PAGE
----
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Expression of HTLV-1 Genes in T-Cells Using RNA Electroporation

  • Mariangela Manicone
  • Francesca Rende
  • Ilaria Cavallari
  • Andrea K. Thoma-Kress
  • Vincenzo CiminaleEmail author
Protocol
Part of the Methods in Molecular Biology book series (MIMB, volume 1582)

Abstract

Human T-cell leukemia virus type 1 (HTLV-1) infects about 20 million people world-wide. Around 5% of the infected individuals develop adult T-cell leukemia (ATL) or a neurological disease termed tropical spastic paraparesis (TSP) after a clinical latency of years to decades. Through the use of two promoters and alternative splicing HTLV-1 expresses at least 12 different proteins. HTLV-1 establishes a life-long persistent infection by inducing the clonal expansion of infected cells, a property largely ascribed to the viral genes Tax and HBZ. However, the fact that ATL arises in a minority of infected individuals after a long clinical latency suggests the existence of factors counterbalancing the oncogenic potential of HTLV-1 in the context of natural infection.

To study the role of the different HTLV-1 gene products in the HTLV-1 life cycle, we optimized a transfection protocol for primary T-cells using an approach based on the electroporation of in vitro-transcribed RNA. Results showed that the RNA transfection technique combines a high transfection efficiency with low toxicity, not only in Jurkat T-cells but also in primary T-cells. These findings suggest that RNA electroporation is preferable for experiments aimed at investigating the role of HTLV-1 gene products in the context of primary T-cells, which represent the main target of HTLV-1 in vivo.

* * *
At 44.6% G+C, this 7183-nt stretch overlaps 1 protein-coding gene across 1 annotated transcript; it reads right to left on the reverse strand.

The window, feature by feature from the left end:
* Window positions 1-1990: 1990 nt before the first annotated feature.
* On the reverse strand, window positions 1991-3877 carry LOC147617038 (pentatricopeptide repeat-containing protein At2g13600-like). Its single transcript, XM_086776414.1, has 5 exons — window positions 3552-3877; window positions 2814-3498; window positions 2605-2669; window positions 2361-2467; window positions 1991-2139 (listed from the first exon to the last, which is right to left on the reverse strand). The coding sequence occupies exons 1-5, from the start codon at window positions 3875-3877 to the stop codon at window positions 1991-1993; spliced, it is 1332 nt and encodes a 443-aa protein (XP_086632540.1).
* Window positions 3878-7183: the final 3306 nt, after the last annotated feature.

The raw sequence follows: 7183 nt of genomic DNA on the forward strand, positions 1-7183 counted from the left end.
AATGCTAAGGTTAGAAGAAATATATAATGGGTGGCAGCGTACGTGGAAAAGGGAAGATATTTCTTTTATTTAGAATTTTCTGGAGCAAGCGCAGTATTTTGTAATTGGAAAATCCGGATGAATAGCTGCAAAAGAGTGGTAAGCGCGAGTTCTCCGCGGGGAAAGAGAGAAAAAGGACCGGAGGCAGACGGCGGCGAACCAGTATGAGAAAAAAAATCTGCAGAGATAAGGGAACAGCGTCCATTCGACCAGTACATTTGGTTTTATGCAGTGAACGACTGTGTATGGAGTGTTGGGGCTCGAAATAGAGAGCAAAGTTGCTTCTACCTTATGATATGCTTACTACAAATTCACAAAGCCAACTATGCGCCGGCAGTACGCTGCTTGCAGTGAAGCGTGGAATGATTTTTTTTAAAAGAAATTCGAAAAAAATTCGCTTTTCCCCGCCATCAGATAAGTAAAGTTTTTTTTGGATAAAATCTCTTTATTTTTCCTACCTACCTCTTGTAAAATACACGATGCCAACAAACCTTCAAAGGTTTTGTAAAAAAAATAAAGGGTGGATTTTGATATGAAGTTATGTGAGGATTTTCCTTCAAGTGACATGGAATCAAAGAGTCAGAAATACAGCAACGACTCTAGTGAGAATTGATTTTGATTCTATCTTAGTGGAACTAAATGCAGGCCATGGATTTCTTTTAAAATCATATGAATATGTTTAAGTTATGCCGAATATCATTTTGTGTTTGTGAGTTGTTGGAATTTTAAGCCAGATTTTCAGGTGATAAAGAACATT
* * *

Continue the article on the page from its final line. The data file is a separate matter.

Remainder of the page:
Key words

HTLV-1 ATL In vitro transcription RNA electroporation Peripheral blood mononuclear cells (PBMCs) 

Notes

Acknowledgment

The authors are grateful to Prof. Ugur Sahin (Research Center for Immunotherapy (FZI), Mainz, Germany; TRON—Translational Oncology at the University Medical Center of Johannes Gutenberg University, Mainz, Germany; Biopharmaceutical New Technologies (BioNTech) Corporation, Mainz, Germany) for providing the plasmid pST1-eGFPmut-2hBgUTR-A120. We are grateful to Armin Ensser and Benjamin Vogel (Institute of Clinical and Molecular Virology, Erlangen, Germany) for helpful discussions.

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Copyright information

© Springer Science+Business Media LLC 2017

Authors and Affiliations

  • Mariangela Manicone
    • 1
  • Francesca Rende
    • 1
  • Ilaria Cavallari
    • 3
  • Andrea K. Thoma-Kress
    • 2
  • Vincenzo Ciminale
    • 1
    • 3
    Email author
  1. 1.Department of Surgery, Oncology and GastroenterologyUniversity of PadovaPadovaItaly
  2. 2.Institute of Clinical and Molecular Virology, Friedrich-Alexander-Universität Erlangen-NürnbergErlangenGermany
  3. 3.Istituto Oncologico Veneto, IRCCSPadovaItaly

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